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3 - Capitalism and Its Ethical Implications

Published online by Cambridge University Press:  22 December 2022

Kevin Gibson
Affiliation:
Marquette University, Wisconsin
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Summary

This chapter identifies the factors likely to influence employees, managers, and firms given that businesses operate within the context of capitalism. Several common presuppositions about capitalism are discussed – consumers know best, industry and innovation will be rewarded, growth should be encouraged, no centralized distribution, and individual self-interest always leads to mutual benefit. The term “market morality” is introduced as a background for factors such as spending on nonrecyclable goods or a focus on price rather than employee conditions where the goods are made, providing a means to identify consumer hypocrisy and corporate greenwashing. The implications of market failures such as oligopolies are noted, and questions about proper use of government regulation are raised. Moral concerns about the globalization of supply chains and varying normative standards around the world are also discussed, as well as the balance between World Trade Organization standards and national sovereignty. The fact that currencies and credit rely on the moral principle of trust is considered. The final case deals with the ethical concerns that are raised when international companies promote GMO crops to poorer countries.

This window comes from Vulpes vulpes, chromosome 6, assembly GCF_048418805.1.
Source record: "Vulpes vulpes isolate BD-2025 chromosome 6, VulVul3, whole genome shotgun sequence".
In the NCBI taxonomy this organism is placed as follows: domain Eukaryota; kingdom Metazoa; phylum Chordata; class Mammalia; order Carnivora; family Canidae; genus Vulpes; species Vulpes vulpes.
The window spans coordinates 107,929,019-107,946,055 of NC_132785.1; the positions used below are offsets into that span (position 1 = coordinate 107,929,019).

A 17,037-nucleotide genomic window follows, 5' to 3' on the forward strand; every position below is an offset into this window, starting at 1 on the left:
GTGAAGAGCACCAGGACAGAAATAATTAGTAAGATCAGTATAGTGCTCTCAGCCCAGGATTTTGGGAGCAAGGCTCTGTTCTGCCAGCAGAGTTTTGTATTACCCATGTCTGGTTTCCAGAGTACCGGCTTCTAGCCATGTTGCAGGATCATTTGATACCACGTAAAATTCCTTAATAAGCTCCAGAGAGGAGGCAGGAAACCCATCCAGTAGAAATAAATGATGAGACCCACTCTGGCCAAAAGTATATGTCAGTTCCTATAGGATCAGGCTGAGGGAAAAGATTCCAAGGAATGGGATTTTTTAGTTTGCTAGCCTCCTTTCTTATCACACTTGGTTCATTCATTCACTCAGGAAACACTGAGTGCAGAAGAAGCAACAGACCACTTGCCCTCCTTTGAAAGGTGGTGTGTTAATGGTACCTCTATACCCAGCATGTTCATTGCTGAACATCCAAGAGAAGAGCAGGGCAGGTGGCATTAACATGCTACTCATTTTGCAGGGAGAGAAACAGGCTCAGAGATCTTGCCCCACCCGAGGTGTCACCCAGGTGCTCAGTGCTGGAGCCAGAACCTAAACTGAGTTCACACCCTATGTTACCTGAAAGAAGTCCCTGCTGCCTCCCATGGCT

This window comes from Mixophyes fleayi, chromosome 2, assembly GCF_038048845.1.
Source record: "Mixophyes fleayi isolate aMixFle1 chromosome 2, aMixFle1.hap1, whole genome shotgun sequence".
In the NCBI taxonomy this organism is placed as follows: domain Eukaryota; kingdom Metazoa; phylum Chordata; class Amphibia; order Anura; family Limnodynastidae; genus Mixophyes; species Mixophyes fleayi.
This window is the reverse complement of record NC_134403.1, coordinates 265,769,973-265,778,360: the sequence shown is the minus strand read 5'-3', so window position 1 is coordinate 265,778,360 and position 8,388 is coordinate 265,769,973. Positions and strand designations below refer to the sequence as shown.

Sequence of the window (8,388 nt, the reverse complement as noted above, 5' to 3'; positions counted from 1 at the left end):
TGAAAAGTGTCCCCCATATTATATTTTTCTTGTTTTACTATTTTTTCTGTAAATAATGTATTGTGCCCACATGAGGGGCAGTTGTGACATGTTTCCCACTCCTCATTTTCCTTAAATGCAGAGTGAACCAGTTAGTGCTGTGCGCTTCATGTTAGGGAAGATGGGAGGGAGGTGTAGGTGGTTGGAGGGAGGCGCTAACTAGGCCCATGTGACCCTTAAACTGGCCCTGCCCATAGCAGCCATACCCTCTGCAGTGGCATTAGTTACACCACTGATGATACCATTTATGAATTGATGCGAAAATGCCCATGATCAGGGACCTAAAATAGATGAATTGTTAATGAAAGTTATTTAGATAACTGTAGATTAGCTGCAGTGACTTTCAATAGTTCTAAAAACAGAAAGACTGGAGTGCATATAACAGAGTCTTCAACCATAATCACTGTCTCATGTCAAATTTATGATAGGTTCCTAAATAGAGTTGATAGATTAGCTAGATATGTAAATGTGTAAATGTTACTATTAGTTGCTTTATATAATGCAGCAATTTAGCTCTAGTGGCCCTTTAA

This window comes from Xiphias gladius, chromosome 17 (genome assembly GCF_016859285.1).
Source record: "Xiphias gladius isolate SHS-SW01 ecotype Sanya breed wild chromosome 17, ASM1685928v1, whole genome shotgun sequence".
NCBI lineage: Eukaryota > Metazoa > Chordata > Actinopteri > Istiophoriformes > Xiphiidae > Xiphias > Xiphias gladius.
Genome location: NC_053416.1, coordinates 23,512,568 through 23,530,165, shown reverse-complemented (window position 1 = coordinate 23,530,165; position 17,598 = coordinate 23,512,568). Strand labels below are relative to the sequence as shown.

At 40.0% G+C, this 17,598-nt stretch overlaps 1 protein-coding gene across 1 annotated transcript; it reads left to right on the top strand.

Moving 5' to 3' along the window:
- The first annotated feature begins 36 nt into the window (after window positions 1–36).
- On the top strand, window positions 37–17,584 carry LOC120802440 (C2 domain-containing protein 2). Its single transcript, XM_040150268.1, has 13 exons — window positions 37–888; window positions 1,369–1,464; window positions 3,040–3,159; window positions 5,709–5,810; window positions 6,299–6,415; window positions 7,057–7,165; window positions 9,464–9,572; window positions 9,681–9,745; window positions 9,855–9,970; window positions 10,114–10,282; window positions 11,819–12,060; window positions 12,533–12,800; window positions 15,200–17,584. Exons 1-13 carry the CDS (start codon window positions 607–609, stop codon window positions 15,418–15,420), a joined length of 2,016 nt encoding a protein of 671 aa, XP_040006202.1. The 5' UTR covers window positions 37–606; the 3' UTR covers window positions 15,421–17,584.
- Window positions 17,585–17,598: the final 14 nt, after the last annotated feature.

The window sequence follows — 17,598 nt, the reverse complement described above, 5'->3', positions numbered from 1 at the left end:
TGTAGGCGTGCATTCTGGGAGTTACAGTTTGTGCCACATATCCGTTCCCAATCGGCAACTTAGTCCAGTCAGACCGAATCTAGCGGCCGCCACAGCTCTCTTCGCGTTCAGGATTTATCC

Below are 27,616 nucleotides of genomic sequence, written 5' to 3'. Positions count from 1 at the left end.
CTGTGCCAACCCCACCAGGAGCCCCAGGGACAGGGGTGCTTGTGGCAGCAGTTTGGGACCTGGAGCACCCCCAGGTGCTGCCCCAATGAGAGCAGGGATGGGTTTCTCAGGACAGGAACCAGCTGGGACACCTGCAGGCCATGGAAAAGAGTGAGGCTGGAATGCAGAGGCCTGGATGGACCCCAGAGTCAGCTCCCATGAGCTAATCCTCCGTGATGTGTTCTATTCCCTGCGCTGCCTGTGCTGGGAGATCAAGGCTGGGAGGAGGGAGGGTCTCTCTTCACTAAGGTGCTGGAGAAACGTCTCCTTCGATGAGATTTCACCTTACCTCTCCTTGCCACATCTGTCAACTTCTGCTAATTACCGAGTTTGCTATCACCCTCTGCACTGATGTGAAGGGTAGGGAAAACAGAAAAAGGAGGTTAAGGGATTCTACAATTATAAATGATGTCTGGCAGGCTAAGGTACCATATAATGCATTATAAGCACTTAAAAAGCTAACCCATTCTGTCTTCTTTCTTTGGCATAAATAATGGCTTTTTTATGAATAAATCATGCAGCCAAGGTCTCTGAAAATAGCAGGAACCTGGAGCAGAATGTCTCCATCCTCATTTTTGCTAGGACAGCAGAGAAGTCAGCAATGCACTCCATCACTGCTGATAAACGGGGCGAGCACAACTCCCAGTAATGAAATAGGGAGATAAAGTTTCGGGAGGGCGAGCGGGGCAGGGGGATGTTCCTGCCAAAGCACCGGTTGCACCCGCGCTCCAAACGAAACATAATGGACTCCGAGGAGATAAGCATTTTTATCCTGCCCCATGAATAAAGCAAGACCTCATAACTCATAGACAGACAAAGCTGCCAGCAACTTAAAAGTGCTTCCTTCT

Type
Chapter
Information
Ethics and Business
An Introduction
, pp. 69 - 97
Publisher: Cambridge University Press
Print publication year: 2023

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